Art Briles responds to the latest report of sexual abuse at Baylor

Last Sunday, ESPN’s "Outside the Lines" report told the story of a former Baylor freshman female student who was one of five women who reported to police that they were either raped or assaulted — in incidents from October 2009 to April 2012 — by then-Baylor defensive lineman Tevin Elliott, who was convicted on two counts of sexual assault in January 2014.

Baylor — even though it is a private institution — is required by federal law (Title IX) to thoroughly investigate allegations of sexual violence and provide security, counseling services and academic help to those who report assaults. However, the OTL report found "several examples in the woman’s case, and others at Baylor, in which school officials either failed to investigate, or adequately investigate, allegations of sexual violence. In many cases, officials did not provide support to those who reported assaults. Moreover, it took Baylor more than three years to comply with a federal directive: In April 2011, the U.S. Department of Education sent a letter to all colleges and universities outlining their responsibilities under Title IX, including the need for each school to have a Title IX coordinator. Baylor didn’t hire a full-time coordinator until fall 2014."

According to OTL, Baylor declined to make requested coaches or administrators available to comment. 

Last Wednesday, Bears head coach Art Briles appeared on The Audible as part of our Signing Day coverage. In addition to discussing the Bears’ recruiting class, we also asked Briles for his reaction to the OTL report.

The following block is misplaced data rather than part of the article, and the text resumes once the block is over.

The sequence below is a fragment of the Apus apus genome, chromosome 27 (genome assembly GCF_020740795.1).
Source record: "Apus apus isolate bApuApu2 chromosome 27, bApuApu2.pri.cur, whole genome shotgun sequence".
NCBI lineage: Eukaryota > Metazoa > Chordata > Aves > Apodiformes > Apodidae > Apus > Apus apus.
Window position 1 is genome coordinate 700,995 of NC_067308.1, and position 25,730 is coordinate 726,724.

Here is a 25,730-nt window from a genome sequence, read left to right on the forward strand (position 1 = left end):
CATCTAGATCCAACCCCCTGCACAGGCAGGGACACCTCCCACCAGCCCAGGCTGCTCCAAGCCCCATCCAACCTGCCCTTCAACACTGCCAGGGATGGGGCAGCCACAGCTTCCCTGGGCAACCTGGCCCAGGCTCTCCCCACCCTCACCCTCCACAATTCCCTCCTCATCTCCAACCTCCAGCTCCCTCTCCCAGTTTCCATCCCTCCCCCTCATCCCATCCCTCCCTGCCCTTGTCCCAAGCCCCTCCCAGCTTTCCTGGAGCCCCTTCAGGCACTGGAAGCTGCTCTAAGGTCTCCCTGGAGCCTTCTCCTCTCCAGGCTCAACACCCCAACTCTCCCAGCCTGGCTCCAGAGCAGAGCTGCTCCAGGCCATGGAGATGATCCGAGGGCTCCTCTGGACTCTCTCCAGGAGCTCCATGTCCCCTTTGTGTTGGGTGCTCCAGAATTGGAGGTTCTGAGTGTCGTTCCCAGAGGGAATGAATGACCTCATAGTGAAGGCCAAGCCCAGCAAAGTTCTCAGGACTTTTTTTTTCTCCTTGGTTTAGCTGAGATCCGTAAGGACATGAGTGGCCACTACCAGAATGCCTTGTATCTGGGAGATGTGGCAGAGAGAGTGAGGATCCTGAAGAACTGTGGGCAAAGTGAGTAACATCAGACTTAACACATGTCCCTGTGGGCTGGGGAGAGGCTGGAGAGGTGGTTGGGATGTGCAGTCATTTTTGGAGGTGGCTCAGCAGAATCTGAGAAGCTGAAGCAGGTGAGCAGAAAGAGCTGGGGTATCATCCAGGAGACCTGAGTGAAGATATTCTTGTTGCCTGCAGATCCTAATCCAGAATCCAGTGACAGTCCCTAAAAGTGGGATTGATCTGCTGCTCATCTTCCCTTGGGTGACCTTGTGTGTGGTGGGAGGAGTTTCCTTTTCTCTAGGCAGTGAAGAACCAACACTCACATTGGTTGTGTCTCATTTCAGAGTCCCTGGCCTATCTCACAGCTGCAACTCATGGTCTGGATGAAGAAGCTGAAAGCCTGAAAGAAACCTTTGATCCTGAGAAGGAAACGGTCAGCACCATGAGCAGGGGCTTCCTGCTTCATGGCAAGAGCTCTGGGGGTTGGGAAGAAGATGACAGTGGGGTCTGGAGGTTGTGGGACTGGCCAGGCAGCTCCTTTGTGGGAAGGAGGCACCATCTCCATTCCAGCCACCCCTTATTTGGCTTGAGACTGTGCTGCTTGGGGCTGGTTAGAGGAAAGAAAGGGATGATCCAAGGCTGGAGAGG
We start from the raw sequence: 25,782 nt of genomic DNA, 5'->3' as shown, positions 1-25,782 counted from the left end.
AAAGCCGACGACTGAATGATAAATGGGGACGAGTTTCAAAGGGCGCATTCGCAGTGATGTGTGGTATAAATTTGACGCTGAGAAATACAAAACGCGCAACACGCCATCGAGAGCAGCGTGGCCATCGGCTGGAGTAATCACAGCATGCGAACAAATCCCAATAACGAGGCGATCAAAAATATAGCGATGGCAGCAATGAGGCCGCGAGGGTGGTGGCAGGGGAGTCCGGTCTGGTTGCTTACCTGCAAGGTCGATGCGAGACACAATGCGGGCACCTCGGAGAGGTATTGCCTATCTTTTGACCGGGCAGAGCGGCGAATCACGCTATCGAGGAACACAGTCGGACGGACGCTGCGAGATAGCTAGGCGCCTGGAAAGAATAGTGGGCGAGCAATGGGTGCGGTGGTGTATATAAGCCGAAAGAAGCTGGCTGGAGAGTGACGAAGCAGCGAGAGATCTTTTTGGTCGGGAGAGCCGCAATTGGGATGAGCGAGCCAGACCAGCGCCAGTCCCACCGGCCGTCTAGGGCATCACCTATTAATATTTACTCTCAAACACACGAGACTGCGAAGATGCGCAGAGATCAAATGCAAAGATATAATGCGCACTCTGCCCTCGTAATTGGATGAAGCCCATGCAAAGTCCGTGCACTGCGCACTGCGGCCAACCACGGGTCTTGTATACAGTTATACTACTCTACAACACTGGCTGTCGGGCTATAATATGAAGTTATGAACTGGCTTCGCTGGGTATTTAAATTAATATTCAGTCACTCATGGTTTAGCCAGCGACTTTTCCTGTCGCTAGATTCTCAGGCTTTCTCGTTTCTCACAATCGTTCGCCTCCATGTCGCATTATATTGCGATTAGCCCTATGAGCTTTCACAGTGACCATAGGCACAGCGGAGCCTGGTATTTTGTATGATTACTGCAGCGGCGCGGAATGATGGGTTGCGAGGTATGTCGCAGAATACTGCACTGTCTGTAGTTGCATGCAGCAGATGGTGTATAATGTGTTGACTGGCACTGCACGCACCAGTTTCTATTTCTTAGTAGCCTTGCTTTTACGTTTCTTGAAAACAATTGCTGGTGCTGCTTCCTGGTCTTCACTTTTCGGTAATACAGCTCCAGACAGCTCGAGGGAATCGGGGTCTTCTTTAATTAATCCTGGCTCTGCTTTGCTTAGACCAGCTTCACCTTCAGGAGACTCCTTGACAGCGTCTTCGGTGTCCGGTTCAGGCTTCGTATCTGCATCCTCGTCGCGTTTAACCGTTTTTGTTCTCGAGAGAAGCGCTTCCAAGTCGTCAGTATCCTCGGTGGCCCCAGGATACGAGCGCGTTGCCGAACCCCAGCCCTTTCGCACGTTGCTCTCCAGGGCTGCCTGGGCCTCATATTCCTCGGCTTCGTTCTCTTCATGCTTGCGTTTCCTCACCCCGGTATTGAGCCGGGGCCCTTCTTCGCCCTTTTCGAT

"I actually didn’t watch it, but my reaction is sadness and sorrow because it’s something you never want to be associated with," Briles told FOX Sports. "You’d like to think you’re immune to it, but I’m not sure anybody is. 

"As those things come up, you deal with them to the best that you’re capable of doing. Then, you try to educate and make awareness to it and hopefully, it never happens again."

The case of another Baylor football player — defensive end Sam Ukwuachu, who was accused of raping a Baylor soccer player in October 2013 — also was examined in the OTL piece. The Ukwuachu story eventually became a high-profile story last fall. (Ukwuachu was found guilty of sexual assault last August.)

When asked what he tells recruits or their families when the subject comes up, Briles said on The Audible: "It really never came up, and I think that speaks well probably for the substance and consistency that we’ve had as a program and as a staff here and hopefully the reputation and integrity that people know that we operate under on a daily basis. Unfortunately, it’s a societal problem, and hopefully, we can get it taken care of through awareness and education."